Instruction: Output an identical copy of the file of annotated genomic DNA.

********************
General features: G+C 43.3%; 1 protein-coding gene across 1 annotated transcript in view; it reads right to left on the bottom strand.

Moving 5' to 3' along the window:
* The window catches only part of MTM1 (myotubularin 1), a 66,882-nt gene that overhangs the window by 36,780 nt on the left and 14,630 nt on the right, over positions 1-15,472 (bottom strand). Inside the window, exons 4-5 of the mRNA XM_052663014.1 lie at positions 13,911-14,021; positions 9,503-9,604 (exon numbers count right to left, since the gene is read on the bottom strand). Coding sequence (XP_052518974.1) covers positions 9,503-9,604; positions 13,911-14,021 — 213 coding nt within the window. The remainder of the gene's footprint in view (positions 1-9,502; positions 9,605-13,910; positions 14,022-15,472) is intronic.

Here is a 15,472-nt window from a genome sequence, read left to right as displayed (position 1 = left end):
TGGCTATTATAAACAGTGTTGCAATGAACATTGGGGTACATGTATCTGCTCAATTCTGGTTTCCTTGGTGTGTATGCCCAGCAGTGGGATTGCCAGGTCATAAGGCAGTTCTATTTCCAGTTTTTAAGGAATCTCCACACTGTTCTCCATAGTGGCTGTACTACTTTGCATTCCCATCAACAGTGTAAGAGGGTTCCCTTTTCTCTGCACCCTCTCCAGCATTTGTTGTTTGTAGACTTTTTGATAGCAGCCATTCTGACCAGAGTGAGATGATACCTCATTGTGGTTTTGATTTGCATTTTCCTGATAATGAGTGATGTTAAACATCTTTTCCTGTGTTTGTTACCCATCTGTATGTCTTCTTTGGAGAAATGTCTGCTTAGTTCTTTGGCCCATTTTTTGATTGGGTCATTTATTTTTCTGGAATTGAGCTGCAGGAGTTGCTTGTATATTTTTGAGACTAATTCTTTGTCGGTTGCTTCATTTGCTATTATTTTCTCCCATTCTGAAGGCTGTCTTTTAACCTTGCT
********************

General features: G+C 43.3%; 1 protein-coding gene across 1 annotated transcript in view; it reads right to left on the bottom strand.

Moving 5' to 3' along the window:
* The window catches only part of MTM1 (myotubularin 1), a 66,882-nt gene that overhangs the window by 36,780 nt on the left and 14,630 nt on the right, over positions 1-15,472 (bottom strand). Inside the window, exons 4-5 of the mRNA XM_052663014.1 lie at positions 13,911-14,021; positions 9,503-9,604 (exon numbers count right to left, since the gene is read on the bottom strand). Coding sequence (XP_052518974.1) covers positions 9,503-9,604; positions 13,911-14,021 — 213 coding nt within the window. The remainder of the gene's footprint in view (positions 1-9,502; positions 9,605-13,910; positions 14,022-15,472) is intronic.

Here is a 15,472-nt window from a genome sequence, read left to right as displayed (position 1 = left end):
TGGCTATTATAAACAGTGTTGCAATGAACATTGGGGTACATGTATCTGCTCAATTCTGGTTTCCTTGGTGTGTATGCCCAGCAGTGGGATTGCCAGGTCATAAGGCAGTTCTATTTCCAGTTTTTAAGGAATCTCCACACTGTTCTCCATAGTGGCTGTACTACTTTGCATTCCCATCAACAGTGTAAGAGGGTTCCCTTTTCTCTGCACCCTCTCCAGCATTTGTTGTTTGTAGACTTTTTGATAGCAGCCATTCTGACCAGAGTGAGATGATACCTCATTGTGGTTTTGATTTGCATTTTCCTGATAATGAGTGATGTTAAACATCTTTTCCTGTGTTTGTTACCCATCTGTATGTCTTCTTTGGAGAAATGTCTGCTTAGTTCTTTGGCCCATTTTTTGATTGGGTCATTTATTTTTCTGGAATTGAGCTGCAGGAGTTGCTTGTATATTTTTGAGACTAATTCTTTGTCGGTTGCTTCATTTGCTATTATTTTCTCCCATTCTGAAGGCTGTCTTTTAACCTTGCT